LAXPC Instrument onboard AstroSat looks at various X-ray sources

The Large Area X-ray Proportional Counter (LAXPC) instrument became fully operational on October 19, 2015 for the first time in orbit. The detector calibration (purification of detector gas, gain adjustment and energy resolution) and the results of first light observations of Crab nebula, CAS-A, 4U 0115+63 (X-ray pulsar,) few black hole X-ray binaries like GRS 1915+105, Cyg X-1, and Cyg X-3 are present here. These results are based on preliminary analysis and detail analysis is under way. The cross scan across Crab suggests that all three LAXPC detectors are aligned within 8 arc minute.

Figure 1 :  All the three LAXPC flight detectors in Assembly, Integration and Testing lab (AIT) lab of ISAC after successfully completing all flight tests and final calibration (October 20, 2014). The purification pump is seen as black box in each detector. At the top is the protection cover which was removed before the launch.

AstroSat is India's first dedicated astronomy space mission which was launched on September 28, 2015. The Large Area X-ray Proportional Counter (LAXPC) is one of the major payloads on AstroSat with total eight flight packages. The System Time Based Generator (STBG), Processing Electronics and low voltage detector electronics were switched ON during  September 29, to  October 1, 2015.  The LAXPC payload was fully functional on October 19, 2015 when high voltage (HV) of all three LAXPC detectors was switched ON. The purification pump was operated during October 20-22, 2015 and it has responded well. Background is very stable and all the planned X-ray sources are detected quickly and have provided very high quality data. LAXPC payload consists of three co-aligned identical LAXPC detectors each with a multi-wire multi-layer configuration and a Field of View   0.8o X 0.8o. It provides large collecting area for X-ray timing and low-resolution spectral studies over a broad energy band of 3-80keV. Each detector has its own independent front-end electronics, HV supply, gas purification system and signal processing electronics. The Time mark generating electronic unit  (STBG) is common for all the three LAXPCs. The data from all the LAXPCs are independently acquired preserving the identity of each unit.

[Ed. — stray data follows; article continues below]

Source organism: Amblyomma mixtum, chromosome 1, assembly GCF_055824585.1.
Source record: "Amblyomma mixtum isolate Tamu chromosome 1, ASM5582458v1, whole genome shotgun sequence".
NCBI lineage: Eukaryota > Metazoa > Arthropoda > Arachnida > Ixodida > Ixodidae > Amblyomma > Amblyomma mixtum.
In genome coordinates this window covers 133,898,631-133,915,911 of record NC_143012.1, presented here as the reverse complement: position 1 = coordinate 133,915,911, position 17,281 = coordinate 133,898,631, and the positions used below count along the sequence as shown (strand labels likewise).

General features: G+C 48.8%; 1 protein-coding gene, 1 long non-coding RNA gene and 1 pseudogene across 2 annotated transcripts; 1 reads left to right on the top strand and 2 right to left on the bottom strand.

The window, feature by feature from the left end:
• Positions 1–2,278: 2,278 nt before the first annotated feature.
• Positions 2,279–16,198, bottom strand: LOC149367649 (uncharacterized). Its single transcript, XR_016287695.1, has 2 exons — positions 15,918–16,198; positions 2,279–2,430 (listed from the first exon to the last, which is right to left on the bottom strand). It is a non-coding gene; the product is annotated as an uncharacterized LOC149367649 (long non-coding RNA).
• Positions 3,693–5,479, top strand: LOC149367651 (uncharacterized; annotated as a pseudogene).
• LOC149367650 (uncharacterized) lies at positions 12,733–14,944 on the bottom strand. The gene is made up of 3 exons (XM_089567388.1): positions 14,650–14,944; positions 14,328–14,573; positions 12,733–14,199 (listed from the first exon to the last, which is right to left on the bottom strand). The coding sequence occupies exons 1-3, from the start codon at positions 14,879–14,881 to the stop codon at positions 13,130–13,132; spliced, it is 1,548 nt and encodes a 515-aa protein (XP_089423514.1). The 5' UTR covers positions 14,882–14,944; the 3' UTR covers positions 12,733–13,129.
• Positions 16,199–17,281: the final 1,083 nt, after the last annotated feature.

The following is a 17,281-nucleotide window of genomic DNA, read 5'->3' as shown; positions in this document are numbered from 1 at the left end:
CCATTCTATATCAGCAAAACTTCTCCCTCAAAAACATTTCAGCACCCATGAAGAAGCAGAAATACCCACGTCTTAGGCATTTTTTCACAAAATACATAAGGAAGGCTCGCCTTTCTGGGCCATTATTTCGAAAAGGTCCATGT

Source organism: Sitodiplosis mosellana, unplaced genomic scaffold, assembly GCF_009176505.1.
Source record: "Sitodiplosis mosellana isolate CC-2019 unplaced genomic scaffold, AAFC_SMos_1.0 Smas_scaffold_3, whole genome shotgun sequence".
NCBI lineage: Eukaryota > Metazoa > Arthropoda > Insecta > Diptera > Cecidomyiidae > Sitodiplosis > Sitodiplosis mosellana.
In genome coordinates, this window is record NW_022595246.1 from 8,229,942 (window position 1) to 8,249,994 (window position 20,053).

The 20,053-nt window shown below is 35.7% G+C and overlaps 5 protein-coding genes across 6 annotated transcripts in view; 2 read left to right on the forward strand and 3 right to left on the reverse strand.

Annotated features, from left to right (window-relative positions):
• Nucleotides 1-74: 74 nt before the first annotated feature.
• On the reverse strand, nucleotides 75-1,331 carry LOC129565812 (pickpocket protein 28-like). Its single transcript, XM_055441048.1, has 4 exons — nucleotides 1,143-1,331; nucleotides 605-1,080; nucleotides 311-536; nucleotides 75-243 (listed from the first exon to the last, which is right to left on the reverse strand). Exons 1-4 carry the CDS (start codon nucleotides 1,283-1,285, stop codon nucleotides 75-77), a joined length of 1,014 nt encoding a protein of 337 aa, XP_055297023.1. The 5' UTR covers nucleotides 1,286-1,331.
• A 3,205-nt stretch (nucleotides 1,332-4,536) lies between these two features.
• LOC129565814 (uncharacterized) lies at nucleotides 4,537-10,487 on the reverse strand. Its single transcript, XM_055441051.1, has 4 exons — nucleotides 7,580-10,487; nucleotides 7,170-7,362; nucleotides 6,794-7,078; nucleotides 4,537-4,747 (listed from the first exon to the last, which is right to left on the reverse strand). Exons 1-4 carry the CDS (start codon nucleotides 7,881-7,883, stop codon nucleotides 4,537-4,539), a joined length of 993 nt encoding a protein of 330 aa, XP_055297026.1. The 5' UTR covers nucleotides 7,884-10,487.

1. Detector operation and detection of first source Crab Nebula:

High voltage (HV) of LAXPC detectors were switched ON  in steps at 10 am (IST) on October 19, 2015, while satellite was pointing to blank sky. The background was very stable. After the switching ON sequence, the satellite was pointed to Crab Nebula; a bright X-ray source in the sky often used as an X-ray standard source for instrument calibration, on the same day. Crab pulsar is at distance of about 2 kpc in the Perseus Arm of our galaxy and spin rate of the pulsar is 30.2 times per second. The source was detected within seconds as it appears in live telemetry data. The Crab flux on October 19, 2015 (Figure 2 left panel)) was initially stable for few hundred seconds and then starts dropping. This source is very stable and not expected to show such decline. Various possible explanations like any detector issue, partly Earth occultation and stability of satellite platform were looked into. It was observed that Crab on   October 22, 2015 (right panel of Figure) which shows clear linear decline. It was discussed with mission control that satellite platform is not stable.